On 14th October Her Majesty in Council gave Royal Sanction to the Projet de Loi of the States of Guernsey, entitled the Marriage (Bailiwick of Guernsey) Law, 2020, which was registered in the Royal Court, and is due to come into effect on Monday 1st March 2021. The Marriage (Bailiwick of Guernsey) Law, 2020 was approved by the States of Deliberation (‘States’) in April 2020, giving effect to the policy decisions made by the States in February 2019 (Article VI of Billet No III of 2019). This replaces the Marriage Law of 1919 and simplifies the administrative procedure required before a couple are married, whilst ensuring that the necessary safeguards are in place to prevent illegal marriages.
Under the new Law couples can choose to be married in the same way that is available today, or choose a number of different venues around the island, including hotels. It will also be permitted to be married outside, be that in the garden of a house or hotel, on the cliffs or on the beach.
The changes introduced by the new law are summarized in the associated FAQs. which include:
- Couples will have more flexibility and control over their arrangements, which could increase the number of non-residents who decide to marry here, in turn providing benefit to local businesses and the economy.
Today, there is a growing demand for an alternative to traditional religious and civil marriage ceremonies, with people who do not follow a religion or who have different beliefs wanting the option to personalise their ceremony to better reflect who they are. Humanist and other non-religious marriages have seen a significant increase in popularity and for this reason the reform will enable these types of ceremonies to be legally recognised, if it is conducted by an authorised civil celebrant.”
- Under the new law couples will be able to get married at night time and any other time of the day, so long as the chosen celebrant and the location owners where they intend to marry agrees before they give notice of marriage.
Once the new law is in place couples will be able to get married on a beach, so long as there is agreement with the celebrant before giving notice of their intention to marry. Couples can already hold a ceremony on a beach, but the marriage itself would not be legally recognised under the current law and, couples would be required to have a separate legally recognised ceremony at a registered building, such as at the Greffe or St James Assembly Hall.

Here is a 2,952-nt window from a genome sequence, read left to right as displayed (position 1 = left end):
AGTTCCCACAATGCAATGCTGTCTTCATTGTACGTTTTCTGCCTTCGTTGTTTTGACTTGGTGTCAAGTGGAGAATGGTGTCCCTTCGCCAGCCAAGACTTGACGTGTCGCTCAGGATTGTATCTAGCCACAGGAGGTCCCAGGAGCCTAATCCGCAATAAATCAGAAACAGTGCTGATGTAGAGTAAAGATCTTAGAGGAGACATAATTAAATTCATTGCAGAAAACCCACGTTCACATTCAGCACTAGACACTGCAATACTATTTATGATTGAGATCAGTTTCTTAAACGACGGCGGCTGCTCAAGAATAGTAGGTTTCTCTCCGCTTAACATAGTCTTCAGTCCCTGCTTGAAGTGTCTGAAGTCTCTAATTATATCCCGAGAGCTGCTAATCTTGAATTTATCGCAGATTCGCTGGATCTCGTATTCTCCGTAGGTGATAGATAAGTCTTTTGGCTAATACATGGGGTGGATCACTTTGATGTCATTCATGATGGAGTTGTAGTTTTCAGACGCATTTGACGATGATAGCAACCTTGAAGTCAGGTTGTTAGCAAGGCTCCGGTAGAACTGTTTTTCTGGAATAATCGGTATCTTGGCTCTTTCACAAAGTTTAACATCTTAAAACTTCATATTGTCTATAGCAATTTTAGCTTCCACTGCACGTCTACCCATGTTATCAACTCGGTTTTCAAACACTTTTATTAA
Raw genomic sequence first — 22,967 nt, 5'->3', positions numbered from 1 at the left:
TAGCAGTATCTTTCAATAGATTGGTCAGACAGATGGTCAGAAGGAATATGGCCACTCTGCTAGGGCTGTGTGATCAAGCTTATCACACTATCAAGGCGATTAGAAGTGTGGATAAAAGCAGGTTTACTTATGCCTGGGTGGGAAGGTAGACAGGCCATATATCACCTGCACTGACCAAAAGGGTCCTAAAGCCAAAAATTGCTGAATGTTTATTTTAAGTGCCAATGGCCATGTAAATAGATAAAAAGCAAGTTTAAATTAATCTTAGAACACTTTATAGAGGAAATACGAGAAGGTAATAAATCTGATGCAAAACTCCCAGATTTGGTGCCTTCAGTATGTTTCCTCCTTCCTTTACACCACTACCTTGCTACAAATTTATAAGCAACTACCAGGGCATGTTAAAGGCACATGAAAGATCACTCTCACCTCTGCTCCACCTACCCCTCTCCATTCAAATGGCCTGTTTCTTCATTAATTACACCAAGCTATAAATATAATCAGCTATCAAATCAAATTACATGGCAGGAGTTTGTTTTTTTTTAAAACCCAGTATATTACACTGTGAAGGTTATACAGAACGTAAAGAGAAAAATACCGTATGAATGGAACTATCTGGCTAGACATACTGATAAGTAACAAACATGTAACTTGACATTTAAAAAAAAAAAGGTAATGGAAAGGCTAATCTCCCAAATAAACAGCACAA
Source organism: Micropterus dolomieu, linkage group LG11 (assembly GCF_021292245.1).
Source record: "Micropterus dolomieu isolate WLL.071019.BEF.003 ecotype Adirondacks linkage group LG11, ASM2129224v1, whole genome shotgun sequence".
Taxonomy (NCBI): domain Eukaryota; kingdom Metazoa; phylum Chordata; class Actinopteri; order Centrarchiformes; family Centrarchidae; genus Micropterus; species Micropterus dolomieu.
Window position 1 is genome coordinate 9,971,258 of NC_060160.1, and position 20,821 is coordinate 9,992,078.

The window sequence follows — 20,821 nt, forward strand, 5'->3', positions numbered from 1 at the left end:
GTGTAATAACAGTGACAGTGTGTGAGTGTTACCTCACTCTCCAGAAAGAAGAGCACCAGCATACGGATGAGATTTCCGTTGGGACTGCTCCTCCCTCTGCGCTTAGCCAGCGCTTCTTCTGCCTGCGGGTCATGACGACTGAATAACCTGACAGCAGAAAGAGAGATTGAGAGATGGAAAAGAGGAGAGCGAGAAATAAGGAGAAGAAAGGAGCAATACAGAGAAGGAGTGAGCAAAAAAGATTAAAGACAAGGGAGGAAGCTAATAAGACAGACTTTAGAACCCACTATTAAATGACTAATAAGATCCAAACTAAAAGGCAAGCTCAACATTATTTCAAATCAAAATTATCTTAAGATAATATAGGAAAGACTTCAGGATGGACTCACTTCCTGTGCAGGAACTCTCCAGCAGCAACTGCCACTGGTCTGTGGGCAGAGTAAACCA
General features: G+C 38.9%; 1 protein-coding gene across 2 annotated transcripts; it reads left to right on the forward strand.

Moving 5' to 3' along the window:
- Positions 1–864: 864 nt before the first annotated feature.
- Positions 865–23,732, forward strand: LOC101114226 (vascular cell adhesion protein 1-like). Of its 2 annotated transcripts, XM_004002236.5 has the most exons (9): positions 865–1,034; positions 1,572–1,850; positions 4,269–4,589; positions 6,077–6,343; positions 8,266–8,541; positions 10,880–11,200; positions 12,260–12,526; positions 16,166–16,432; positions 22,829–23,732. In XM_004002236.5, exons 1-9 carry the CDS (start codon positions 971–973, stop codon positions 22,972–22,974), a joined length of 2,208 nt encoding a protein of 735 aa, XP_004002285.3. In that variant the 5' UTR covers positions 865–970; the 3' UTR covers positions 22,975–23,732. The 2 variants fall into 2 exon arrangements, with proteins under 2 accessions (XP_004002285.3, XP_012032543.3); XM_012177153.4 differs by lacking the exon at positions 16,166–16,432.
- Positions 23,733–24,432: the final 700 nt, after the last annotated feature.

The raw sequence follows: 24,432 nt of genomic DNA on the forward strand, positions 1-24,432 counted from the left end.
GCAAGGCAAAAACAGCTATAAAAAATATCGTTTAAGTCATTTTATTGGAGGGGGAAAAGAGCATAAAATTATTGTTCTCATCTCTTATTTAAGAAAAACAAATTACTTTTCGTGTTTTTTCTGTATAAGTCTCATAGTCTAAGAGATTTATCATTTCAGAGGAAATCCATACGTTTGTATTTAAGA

- The reform changes will allow marriage ceremonies to be held in any building or outdoor space, so long as the owner’s permission has been given and it has been agreed with the celebrant in advance. All locations will need to comply with existing legislation and regulations for publicly accessed locations, for example health & safety legislation and venue capacity restrictions.
- Couples will be able to marry at sea in territorial waters and in the Bailiwick’s airspace, so long as the minimal legal requirements are met to legally recognise the ceremony.
- Potentially, it will be possible to get married in the grounds of the family Church, provided as the Church gives consent and that the celebrant is authorised to carry out the ceremony in that location.
- The only restrictions on marriage locations under the new law will be that the celebrant and the legal owners need to consent to the location being used. For example, this means that it will not be possible to have a non-religious ceremony in a place of worship unless the celebrant or the registered owner/s agree. The same applies to any privately owned land or premises.